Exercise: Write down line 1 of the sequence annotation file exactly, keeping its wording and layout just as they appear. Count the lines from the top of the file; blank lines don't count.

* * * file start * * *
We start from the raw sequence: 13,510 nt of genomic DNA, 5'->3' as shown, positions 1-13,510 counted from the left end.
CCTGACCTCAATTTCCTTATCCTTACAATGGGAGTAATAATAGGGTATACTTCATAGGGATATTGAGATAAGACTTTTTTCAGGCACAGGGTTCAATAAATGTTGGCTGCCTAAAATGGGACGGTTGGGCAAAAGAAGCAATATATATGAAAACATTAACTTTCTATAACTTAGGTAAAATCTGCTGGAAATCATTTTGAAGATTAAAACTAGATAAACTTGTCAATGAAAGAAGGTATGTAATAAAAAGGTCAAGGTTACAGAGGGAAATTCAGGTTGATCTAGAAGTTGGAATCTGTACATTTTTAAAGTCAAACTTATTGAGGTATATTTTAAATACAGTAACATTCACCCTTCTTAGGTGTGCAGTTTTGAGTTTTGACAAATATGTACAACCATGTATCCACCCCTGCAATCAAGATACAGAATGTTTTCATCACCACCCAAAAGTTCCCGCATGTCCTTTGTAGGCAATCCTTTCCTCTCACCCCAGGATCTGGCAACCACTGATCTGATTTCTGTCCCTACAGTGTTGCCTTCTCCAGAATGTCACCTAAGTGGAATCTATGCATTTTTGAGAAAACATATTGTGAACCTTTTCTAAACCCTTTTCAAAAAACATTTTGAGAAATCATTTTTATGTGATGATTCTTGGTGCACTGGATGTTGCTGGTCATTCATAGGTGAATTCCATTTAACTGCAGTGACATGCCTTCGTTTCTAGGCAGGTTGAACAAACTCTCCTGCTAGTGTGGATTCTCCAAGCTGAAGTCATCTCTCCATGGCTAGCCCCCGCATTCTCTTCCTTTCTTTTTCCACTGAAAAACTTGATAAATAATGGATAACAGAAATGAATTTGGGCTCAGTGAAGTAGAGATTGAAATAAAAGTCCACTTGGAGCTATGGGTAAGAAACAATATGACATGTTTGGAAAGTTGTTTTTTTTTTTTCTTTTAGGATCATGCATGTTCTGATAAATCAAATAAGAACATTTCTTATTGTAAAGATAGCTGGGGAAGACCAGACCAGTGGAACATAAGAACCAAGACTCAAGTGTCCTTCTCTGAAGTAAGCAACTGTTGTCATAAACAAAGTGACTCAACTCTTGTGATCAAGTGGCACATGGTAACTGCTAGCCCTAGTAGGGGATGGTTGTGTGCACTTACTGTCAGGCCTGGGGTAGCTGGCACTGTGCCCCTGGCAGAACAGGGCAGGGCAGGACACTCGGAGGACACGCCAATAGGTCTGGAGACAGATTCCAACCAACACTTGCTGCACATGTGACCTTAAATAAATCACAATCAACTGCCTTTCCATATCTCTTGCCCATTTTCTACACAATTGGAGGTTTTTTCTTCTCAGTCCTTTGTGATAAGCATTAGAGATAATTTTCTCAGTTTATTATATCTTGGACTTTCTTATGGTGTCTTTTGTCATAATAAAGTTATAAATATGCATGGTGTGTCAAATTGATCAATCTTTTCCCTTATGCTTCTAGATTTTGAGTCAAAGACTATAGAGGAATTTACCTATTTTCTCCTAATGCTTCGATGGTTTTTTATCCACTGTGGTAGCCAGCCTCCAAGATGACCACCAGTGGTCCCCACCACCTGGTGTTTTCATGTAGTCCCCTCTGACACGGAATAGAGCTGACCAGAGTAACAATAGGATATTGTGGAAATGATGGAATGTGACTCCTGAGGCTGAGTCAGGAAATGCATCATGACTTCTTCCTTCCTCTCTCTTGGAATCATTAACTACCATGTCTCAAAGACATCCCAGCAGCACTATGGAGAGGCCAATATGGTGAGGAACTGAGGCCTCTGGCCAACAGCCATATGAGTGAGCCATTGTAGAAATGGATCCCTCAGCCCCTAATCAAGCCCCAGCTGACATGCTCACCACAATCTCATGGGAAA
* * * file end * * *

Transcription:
We start from the raw sequence: 13,510 nt of genomic DNA, 5'->3' as shown, positions 1-13,510 counted from the left end.